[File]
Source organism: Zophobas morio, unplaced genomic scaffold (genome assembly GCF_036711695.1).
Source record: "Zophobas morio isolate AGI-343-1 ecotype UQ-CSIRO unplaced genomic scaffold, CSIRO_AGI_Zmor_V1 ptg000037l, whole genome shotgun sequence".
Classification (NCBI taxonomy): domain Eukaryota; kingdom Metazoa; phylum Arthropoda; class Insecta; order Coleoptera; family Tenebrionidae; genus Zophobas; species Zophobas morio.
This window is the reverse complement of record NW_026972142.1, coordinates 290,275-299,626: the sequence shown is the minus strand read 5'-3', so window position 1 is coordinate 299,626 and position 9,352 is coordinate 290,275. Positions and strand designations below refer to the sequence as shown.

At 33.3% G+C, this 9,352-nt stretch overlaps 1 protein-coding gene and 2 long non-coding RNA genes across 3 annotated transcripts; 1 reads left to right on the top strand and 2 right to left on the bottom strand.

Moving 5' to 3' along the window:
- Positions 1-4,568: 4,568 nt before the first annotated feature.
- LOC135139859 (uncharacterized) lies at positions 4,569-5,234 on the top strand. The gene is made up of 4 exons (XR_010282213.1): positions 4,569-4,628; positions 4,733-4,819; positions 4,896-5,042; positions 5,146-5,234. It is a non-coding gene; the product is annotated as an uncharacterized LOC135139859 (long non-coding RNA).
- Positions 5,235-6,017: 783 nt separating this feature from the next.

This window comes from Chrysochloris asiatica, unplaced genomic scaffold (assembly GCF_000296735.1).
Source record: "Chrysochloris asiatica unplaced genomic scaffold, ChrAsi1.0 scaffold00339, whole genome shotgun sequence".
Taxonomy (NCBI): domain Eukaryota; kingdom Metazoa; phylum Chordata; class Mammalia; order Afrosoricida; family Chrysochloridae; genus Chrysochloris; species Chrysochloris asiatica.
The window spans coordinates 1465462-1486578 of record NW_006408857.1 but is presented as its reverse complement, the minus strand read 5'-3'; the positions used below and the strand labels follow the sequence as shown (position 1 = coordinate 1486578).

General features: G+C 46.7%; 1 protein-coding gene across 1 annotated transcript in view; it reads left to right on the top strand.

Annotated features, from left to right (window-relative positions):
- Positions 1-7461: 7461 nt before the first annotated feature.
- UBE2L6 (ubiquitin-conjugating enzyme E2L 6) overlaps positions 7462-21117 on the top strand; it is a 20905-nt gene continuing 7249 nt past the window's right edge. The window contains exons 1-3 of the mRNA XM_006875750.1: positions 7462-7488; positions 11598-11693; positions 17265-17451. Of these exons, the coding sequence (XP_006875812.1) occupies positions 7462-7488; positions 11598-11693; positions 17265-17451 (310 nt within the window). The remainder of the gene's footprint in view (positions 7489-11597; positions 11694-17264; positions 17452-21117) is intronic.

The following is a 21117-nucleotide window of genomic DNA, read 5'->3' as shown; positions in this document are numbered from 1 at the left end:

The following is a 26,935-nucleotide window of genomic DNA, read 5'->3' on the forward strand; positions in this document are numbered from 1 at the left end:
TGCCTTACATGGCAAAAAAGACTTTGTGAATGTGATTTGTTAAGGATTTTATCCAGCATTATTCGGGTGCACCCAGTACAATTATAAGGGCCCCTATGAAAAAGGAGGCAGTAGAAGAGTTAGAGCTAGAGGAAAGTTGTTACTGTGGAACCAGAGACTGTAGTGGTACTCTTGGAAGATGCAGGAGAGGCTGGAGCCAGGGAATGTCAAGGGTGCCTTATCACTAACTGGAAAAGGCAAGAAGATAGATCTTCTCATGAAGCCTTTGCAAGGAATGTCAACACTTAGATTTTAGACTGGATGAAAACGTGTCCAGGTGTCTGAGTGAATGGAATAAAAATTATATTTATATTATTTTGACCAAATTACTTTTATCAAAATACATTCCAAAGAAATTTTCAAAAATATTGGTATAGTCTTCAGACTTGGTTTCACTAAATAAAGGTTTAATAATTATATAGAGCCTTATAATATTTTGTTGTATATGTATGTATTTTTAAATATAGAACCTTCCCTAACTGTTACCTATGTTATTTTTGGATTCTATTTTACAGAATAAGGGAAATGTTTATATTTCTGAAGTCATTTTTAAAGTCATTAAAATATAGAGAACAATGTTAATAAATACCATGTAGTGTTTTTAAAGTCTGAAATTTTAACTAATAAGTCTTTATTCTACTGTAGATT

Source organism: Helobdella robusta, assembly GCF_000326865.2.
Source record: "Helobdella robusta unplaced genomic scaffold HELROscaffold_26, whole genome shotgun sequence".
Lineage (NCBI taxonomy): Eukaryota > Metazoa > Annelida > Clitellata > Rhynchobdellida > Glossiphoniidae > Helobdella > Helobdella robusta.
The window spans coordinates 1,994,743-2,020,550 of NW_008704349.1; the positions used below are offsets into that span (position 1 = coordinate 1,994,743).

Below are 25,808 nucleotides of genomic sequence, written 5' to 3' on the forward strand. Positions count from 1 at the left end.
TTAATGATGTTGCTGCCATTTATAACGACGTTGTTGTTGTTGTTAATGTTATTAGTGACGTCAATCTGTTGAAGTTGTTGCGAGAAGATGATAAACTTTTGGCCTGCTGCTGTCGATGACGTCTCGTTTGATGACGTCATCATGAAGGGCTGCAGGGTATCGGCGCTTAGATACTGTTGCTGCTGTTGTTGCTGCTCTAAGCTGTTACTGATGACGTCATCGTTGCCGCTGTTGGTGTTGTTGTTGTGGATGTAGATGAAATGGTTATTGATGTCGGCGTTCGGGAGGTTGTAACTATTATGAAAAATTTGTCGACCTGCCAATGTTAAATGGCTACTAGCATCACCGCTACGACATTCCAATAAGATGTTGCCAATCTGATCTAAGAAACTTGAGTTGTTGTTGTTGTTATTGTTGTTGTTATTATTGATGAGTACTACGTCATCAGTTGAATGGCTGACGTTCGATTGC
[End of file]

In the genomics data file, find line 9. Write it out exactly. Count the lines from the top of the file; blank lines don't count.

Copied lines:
- Positions 5,235-6,017: 783 nt separating this feature from the next.